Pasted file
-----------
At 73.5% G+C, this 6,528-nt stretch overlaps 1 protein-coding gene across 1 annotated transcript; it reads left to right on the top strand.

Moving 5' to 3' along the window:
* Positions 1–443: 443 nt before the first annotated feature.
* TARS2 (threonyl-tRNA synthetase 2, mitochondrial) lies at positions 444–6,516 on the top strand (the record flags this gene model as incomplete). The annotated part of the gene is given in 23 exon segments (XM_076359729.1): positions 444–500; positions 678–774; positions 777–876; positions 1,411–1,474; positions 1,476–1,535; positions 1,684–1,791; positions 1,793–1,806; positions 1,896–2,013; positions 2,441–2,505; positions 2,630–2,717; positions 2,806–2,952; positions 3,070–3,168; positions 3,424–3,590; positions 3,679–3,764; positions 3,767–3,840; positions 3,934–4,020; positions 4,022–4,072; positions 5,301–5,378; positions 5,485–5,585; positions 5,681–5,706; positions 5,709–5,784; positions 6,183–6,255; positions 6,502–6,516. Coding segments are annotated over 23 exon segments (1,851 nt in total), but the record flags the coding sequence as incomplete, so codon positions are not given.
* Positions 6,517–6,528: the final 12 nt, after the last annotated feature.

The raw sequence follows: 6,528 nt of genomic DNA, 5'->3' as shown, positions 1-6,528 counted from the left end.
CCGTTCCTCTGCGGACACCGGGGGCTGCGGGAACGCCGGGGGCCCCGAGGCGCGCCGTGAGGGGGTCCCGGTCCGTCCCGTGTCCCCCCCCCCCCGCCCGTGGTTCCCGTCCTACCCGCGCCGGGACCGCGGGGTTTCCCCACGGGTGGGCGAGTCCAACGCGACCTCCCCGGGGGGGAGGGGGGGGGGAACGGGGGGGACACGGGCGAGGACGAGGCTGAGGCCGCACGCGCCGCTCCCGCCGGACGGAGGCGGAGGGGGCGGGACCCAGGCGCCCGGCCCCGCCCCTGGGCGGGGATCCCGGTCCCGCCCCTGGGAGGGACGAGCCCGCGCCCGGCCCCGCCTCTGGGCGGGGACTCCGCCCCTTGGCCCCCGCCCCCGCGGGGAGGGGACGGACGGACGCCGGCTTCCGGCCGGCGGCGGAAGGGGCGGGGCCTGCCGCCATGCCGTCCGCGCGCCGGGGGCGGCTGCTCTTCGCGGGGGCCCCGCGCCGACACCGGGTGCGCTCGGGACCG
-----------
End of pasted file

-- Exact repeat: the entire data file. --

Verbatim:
At 73.5% G+C, this 6,528-nt stretch overlaps 1 protein-coding gene across 1 annotated transcript; it reads left to right on the top strand.

Moving 5' to 3' along the window:
* Positions 1–443: 443 nt before the first annotated feature.
* TARS2 (threonyl-tRNA synthetase 2, mitochondrial) lies at positions 444–6,516 on the top strand (the record flags this gene model as incomplete). The annotated part of the gene is given in 23 exon segments (XM_076359729.1): positions 444–500; positions 678–774; positions 777–876; positions 1,411–1,474; positions 1,476–1,535; positions 1,684–1,791; positions 1,793–1,806; positions 1,896–2,013; positions 2,441–2,505; positions 2,630–2,717; positions 2,806–2,952; positions 3,070–3,168; positions 3,424–3,590; positions 3,679–3,764; positions 3,767–3,840; positions 3,934–4,020; positions 4,022–4,072; positions 5,301–5,378; positions 5,485–5,585; positions 5,681–5,706; positions 5,709–5,784; positions 6,183–6,255; positions 6,502–6,516. Coding segments are annotated over 23 exon segments (1,851 nt in total), but the record flags the coding sequence as incomplete, so codon positions are not given.
* Positions 6,517–6,528: the final 12 nt, after the last annotated feature.

The raw sequence follows: 6,528 nt of genomic DNA, 5'->3' as shown, positions 1-6,528 counted from the left end.
CCGTTCCTCTGCGGACACCGGGGGCTGCGGGAACGCCGGGGGCCCCGAGGCGCGCCGTGAGGGGGTCCCGGTCCGTCCCGTGTCCCCCCCCCCCCGCCCGTGGTTCCCGTCCTACCCGCGCCGGGACCGCGGGGTTTCCCCACGGGTGGGCGAGTCCAACGCGACCTCCCCGGGGGGGAGGGGGGGGGGAACGGGGGGGACACGGGCGAGGACGAGGCTGAGGCCGCACGCGCCGCTCCCGCCGGACGGAGGCGGAGGGGGCGGGACCCAGGCGCCCGGCCCCGCCCCTGGGCGGGGATCCCGGTCCCGCCCCTGGGAGGGACGAGCCCGCGCCCGGCCCCGCCTCTGGGCGGGGACTCCGCCCCTTGGCCCCCGCCCCCGCGGGGAGGGGACGGACGGACGCCGGCTTCCGGCCGGCGGCGGAAGGGGCGGGGCCTGCCGCCATGCCGTCCGCGCGCCGGGGGCGGCTGCTCTTCGCGGGGGCCCCGCGCCGACACCGGGTGCGCTCGGGACCG